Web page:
She who wears the Grey Mantle endures reason but leans into love for love's sake. . .
The laundromat in our local town is a dreary place. Those tossed aside by life’s harshness arrive hauling their dirty laundry behind them like shameful baggage, their chins tucked into their necks, gazing at the soiled linoleum that peels back at the edges making the floor a mottled mine field for the unsuspecting. I arrive this particular morning after my own machines have gone on strike. I have a fist full of change. Money is tight. But today I have a pink fifty-dollar bill and one green twenty for groceries. I fill the machines and sit down at the small child’s desk tucked in the corner beside the dryers to think and write. Here I can drift off in the steamy room, close my eyes, and ponder.
I wander out into an open and barren field, devoid of life forms. I hear voices off in the distance, bright and brittle party talk cut through with belligerent wails and silent screams but I cannot make out the language. It is a dissonant gurgle in my ears. I am looking elsewhere for my answer, stalking the labyrinth of my mind, a cloudy, messy place, so many detours, so many dead ends. Somewhere here, reason resides, if not rules, or so Descartes and the boys would have me think.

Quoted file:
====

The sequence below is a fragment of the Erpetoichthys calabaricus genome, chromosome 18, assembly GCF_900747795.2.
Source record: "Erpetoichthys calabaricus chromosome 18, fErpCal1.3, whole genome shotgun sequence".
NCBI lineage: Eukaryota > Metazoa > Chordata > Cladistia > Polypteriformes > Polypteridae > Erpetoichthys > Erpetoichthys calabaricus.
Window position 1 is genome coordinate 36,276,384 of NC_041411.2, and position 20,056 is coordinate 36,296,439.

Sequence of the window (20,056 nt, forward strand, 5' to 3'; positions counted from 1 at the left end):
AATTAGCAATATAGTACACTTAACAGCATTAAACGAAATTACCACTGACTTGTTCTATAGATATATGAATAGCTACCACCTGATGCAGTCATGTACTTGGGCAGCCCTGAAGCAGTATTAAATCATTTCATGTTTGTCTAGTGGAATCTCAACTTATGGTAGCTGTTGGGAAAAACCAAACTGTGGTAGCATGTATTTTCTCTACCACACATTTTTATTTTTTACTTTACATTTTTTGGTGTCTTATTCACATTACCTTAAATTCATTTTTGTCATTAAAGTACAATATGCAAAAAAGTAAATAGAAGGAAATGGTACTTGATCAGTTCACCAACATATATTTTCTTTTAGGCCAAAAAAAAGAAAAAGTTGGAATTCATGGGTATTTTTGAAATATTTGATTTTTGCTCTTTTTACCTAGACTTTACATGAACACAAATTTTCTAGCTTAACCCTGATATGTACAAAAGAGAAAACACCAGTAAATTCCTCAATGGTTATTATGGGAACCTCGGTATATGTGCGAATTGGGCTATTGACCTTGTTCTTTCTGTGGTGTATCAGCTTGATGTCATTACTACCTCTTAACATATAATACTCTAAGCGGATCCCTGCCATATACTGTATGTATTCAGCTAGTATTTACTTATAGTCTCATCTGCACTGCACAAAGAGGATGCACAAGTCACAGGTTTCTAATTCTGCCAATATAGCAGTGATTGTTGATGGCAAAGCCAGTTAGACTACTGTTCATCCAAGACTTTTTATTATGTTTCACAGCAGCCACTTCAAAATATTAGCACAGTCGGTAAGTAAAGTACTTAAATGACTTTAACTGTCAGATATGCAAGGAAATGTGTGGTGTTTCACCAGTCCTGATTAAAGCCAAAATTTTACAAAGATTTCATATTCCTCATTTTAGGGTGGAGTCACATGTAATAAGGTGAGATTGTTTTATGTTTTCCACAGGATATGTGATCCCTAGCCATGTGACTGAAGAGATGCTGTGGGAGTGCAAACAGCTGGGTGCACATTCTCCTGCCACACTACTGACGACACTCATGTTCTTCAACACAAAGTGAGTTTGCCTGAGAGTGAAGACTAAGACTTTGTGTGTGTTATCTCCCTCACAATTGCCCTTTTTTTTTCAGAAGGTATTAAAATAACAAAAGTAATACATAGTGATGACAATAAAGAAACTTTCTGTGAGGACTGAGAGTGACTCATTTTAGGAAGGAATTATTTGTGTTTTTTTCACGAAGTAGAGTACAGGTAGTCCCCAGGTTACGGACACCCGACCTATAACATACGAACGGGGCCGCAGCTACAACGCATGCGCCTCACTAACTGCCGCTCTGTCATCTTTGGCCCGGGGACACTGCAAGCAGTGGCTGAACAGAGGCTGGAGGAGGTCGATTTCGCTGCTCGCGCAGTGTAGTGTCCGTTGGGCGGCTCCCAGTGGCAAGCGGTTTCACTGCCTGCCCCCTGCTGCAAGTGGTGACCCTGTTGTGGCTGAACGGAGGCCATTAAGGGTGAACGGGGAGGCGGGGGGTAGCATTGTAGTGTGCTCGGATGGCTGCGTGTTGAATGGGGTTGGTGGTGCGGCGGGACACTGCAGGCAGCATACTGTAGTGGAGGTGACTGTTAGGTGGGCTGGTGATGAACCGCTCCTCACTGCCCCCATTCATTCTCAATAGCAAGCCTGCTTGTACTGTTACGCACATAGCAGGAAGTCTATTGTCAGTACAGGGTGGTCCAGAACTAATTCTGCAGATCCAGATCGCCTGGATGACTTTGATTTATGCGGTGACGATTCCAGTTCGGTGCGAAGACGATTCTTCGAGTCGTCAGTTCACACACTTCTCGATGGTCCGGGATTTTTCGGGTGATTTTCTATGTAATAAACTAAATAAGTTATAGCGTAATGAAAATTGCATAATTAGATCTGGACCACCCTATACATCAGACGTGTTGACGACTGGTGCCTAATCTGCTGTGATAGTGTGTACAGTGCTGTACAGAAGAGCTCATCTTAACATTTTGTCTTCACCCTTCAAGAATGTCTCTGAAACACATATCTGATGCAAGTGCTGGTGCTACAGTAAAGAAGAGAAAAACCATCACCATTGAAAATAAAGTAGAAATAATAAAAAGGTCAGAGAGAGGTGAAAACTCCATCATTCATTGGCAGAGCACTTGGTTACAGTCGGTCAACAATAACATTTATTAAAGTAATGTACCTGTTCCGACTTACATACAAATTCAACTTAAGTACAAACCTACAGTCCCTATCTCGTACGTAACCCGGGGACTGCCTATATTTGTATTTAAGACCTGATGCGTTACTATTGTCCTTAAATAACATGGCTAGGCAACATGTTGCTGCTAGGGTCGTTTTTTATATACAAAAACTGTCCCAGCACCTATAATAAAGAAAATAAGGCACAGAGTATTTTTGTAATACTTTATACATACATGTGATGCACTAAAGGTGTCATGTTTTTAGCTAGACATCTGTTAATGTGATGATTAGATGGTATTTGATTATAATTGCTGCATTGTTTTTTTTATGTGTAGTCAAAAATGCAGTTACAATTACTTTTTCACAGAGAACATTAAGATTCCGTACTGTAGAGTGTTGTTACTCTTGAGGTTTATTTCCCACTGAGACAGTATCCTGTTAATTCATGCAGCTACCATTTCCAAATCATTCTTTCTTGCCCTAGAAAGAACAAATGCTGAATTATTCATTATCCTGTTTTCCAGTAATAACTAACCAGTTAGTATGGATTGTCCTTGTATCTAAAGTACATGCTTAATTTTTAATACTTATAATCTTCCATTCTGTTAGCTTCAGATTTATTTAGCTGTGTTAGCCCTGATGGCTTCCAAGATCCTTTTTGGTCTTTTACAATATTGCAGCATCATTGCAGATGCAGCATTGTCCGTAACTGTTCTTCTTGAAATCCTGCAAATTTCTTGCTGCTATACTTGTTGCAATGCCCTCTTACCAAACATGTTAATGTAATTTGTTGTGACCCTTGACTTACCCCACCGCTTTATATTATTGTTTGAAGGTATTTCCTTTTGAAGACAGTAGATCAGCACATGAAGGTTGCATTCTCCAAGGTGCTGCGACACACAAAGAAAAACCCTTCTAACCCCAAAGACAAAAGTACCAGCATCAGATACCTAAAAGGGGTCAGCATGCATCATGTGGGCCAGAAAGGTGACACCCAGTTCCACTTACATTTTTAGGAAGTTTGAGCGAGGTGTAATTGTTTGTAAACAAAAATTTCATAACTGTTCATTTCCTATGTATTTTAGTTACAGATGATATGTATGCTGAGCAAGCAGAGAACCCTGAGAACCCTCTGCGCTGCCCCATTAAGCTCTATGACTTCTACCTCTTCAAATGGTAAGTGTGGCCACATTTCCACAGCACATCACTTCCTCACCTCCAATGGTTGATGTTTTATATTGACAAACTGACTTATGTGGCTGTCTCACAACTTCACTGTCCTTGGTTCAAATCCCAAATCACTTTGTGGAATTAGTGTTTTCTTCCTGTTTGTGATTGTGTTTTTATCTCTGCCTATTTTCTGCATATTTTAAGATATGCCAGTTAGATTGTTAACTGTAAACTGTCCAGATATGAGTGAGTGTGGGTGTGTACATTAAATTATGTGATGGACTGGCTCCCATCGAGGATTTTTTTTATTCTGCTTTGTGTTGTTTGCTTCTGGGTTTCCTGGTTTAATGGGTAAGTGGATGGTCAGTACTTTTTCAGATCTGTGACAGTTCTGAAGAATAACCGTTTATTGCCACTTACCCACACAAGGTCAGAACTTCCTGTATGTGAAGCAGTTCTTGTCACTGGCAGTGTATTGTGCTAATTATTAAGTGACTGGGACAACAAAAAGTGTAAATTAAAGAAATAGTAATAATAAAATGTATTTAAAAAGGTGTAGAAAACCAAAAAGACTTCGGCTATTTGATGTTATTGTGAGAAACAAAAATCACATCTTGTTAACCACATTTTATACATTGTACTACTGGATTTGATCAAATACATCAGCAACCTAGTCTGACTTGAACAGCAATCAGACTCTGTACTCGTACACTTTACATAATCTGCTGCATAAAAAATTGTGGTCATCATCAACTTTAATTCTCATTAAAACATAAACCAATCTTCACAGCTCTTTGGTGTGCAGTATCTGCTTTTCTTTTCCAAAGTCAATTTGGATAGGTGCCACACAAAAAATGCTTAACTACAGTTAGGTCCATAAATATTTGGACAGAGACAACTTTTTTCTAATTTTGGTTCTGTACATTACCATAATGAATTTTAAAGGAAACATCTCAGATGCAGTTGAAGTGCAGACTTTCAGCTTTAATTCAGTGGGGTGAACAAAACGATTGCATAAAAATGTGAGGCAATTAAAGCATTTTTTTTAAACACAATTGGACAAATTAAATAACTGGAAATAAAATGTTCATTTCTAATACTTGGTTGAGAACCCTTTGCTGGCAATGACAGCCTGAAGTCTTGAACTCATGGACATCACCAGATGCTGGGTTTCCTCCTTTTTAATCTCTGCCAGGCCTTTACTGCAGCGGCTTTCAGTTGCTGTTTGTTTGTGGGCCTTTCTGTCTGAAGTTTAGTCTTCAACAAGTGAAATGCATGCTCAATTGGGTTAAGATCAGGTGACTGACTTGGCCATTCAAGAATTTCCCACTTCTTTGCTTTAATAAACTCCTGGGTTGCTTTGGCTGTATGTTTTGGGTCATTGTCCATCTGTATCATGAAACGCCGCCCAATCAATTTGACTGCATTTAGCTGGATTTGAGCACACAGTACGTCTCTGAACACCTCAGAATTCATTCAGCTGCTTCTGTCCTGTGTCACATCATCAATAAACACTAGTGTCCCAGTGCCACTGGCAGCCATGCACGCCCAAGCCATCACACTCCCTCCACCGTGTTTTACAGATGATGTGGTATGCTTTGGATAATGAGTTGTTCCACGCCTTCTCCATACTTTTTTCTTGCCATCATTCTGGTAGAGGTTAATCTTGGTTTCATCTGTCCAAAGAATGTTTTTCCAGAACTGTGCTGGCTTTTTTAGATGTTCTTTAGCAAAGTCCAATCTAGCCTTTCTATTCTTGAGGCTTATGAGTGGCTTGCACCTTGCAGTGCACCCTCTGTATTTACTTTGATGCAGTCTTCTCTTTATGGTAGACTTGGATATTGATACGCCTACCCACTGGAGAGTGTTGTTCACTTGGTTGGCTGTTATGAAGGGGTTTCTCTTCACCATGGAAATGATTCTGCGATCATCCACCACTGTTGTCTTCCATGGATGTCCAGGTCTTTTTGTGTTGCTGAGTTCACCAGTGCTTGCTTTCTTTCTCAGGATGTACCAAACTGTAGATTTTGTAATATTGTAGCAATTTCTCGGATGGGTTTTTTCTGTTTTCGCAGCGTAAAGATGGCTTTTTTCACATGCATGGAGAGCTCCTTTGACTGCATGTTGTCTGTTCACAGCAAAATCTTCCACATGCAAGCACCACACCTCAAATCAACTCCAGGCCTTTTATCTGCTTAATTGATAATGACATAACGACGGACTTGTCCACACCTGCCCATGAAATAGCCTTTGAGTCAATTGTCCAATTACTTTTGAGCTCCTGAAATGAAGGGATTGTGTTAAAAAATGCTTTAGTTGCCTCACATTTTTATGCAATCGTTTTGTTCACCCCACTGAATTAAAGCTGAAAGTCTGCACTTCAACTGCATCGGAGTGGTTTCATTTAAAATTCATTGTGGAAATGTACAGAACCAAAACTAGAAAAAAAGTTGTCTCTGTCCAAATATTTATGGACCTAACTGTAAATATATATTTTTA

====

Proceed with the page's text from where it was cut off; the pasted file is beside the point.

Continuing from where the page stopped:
Gandhi, that intrepid sage, whispers through my consciousness, “Truth resides in every human heart, and one has to search for it there, and to be guided by truth as one sees it.” One addict to another, I trust his words, he who shares the battle of the lentils with me, the battle of the flesh. He like I, distrusts the knowledge of this world and the fickleness of the mind, preferring to chart the unknown richness of the heart.
Alas, I have recently handed mine over to the angels. They have promised to be gentle, but even the sweetest of touches on the tissue paper of my soul sears. The vein of darkness that they pick away at is hopelessly embedded. They make soothing tut, tut noises, drinking endless cups of Earl Grey tea out of impossibly thin china cups as they take breaks from the tedious work, the older ones stretching out the cramps in their liver spotted hands, releasing little sighs of exhaustion like dandelion puffs upon the wind. Tied up in the velvet ribbon of memories my history is an unruly vine, an egregious flirt all but obscuring the rosa rugosa of God’s intended life. But those devoted angels don’t seem to notice the tangle, working tirelessly to pluck the burdock from my heart, leaving nothing but charity and hope.
It seems simple enough, this search for truth. I start with my hands, my self, my person. Shall I trust in some doctrine of the blood, some inclination through years of breeding that might have produced in me some sense of goodness? I think not. My blood flows thick with Nazi sympathizers, American profligates and nasty Scottish potentates. If I am searching for the rightness of things in my spotty gene pool my only hope lies with my grandmother, brilliant, beautiful and disgraced, a working class woman from Glasgow, who might be dismissed out of hand as any kind of moral savant. But it is she whom I knelt beside as a child to pray. It is she who taught me that truth is often obscured by facts and verity more often found in the lowly and much maligned than in those fattened on the high pasture.